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My Western Underground Railroad app follows the 1859 trip up the Underground Railroad north with 11, soon to be 12, Freedom Seekers. After liberating 11 persons held in bondage by Missouri Slavemasters, John Brown traveled north toward Canada. A baby was born to Jim Daniels and his wife, Narcissa. After receiving help and shelter by Kansas, Iowa and Illinois UGRR participants, the little group arrives in Detroit, Michigan. I did not have any information about who helped them across the Detroit River to Canada. I started reaching out to Detroit area historians.
I found Kim Simmons and she reported this party arrived in Detroit on March 12, 1859. They would have been hidden in the William Webb home, 633 E. Congress St. Unfortunately, this famous location was torn down in the 1960s. This home was also the meeting place between Frederick Douglas and John Brown. At this meeting, John Brown tried to convince Frederick Douglas to join him in his raid on the Federal Armory in Harper’s Ferry, Va.
In an ironic twist, Ms. Simmons is a descendant of another Missouri Freedom Seeker named, Caroline Quarlls. A cousin of Ms. Quarlls, Lewis Leary, died at Brown’s raid on Harper’s Ferry.
My friend from the Mount Mitchell Heritage Prairie noted that when I was placing geocaches along the Kansas Underground Railroad, I forgot to add a geocache in that area. I found a cache located at the Beecher Bible and Rifle church cemetery, click here. I found another geocache at the Homestead site, click here. For a complete education on the importance of Wabaunsee County and the struggle to make Kansas a Free State, click here.
The New England emigrants like Capt. William Mitchell were instrumental in making Kansas a free state and part of that struggle was operating an Underground Railroad. The Mitchell homestead is one of the few structures known to have provided shelter for Freedom Seekers.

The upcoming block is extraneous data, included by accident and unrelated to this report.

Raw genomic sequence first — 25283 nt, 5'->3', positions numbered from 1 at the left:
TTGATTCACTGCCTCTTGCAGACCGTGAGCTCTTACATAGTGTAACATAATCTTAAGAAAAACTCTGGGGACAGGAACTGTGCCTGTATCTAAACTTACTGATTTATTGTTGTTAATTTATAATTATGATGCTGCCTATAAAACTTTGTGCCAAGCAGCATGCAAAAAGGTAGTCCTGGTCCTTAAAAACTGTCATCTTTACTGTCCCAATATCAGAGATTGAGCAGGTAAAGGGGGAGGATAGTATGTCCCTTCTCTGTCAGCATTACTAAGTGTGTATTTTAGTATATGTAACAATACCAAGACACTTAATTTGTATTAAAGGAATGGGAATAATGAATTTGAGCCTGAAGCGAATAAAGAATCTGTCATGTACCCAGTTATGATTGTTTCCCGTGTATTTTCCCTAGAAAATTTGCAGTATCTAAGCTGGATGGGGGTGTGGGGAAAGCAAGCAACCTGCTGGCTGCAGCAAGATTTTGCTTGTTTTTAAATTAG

The story of how the church became known as the Beecher and Bible Church is worth the trip out.
More about this and a map can be found on my newly released Western Underground Railroad app.
Melissa Gard and I placed another geocache to mark the Clinton Cemetery. This is the Cemetery where our late and great friend Jimmy Johnson’s, great grandfather is buried. George Washington escaped from the Platte County farm of Jessie Miller in 1863. He made his way across a frozen Missouri River to Quindaro. He soon joined the U.S. Army and the First Kansas Colored Volunteer Regiment. He fought with other former slaves until the end of the War. Many of the white officers were from the Wakarusa River Valley. George and other “Colored” troops returned to this area and purchased land. George raised 5 children on his farm. George was known to hold large July 4th picnics and all the area farmers attended. George is buried on this site and here is a photo of his tombstone. The First Kansas Colored became the 79th U.S. Colored Infantry.
I recommend a trip to the Wakarusa River Valley Heritage Museum and search for another geocache we placed there. This museum tells the story of these early settlers. Ask for Martha Parker, the Director. Martha wrote a book about these farmers and their Underground Railroad exploits.
Jimmy Johnson conducted an archaeological survey of the Platte County farm where George Washington was held in bondage. The museum holds a few artifacts from that dig.
George Washington and his wife Armanda Simpson left a huge legacy in their children and grandchildren. All have obtained advanced degrees and contributed much to society. Below is a picture of the late James S. “Jimmy” Johnson in his role as his great grandfather, Private George Washington.